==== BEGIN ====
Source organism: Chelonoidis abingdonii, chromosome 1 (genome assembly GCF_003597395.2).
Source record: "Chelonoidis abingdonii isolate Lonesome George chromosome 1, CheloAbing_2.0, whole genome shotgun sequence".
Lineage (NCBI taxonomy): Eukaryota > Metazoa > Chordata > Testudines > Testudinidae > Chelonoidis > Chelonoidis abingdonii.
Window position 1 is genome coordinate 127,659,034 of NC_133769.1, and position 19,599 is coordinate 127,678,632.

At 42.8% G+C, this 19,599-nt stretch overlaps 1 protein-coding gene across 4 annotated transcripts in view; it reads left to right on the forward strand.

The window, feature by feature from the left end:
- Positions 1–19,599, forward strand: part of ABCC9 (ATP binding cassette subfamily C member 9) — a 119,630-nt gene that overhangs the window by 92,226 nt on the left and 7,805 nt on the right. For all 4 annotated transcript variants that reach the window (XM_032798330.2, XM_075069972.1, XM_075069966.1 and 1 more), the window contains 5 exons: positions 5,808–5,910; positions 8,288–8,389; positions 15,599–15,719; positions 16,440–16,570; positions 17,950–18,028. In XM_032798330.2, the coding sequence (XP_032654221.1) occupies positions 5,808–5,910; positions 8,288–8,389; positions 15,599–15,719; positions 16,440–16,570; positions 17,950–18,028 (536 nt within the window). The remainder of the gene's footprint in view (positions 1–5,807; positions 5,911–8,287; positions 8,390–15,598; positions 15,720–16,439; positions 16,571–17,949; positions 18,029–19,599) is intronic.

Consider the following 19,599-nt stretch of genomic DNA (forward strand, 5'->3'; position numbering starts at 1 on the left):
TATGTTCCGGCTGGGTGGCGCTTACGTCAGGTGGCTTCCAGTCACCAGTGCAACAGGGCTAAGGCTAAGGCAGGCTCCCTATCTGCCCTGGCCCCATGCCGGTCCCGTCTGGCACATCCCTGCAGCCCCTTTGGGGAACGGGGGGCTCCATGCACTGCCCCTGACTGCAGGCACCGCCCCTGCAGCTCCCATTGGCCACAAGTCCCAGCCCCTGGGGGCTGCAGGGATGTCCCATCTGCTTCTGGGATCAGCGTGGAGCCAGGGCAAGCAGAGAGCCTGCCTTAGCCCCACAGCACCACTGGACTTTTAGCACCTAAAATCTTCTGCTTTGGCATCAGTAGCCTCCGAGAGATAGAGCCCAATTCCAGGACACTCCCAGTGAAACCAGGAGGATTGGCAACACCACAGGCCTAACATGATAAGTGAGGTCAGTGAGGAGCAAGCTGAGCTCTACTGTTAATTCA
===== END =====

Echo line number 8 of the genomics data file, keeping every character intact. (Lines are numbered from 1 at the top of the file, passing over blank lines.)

Consider the following 19,599-nt stretch of genomic DNA (forward strand, 5'->3'; position numbering starts at 1 on the left):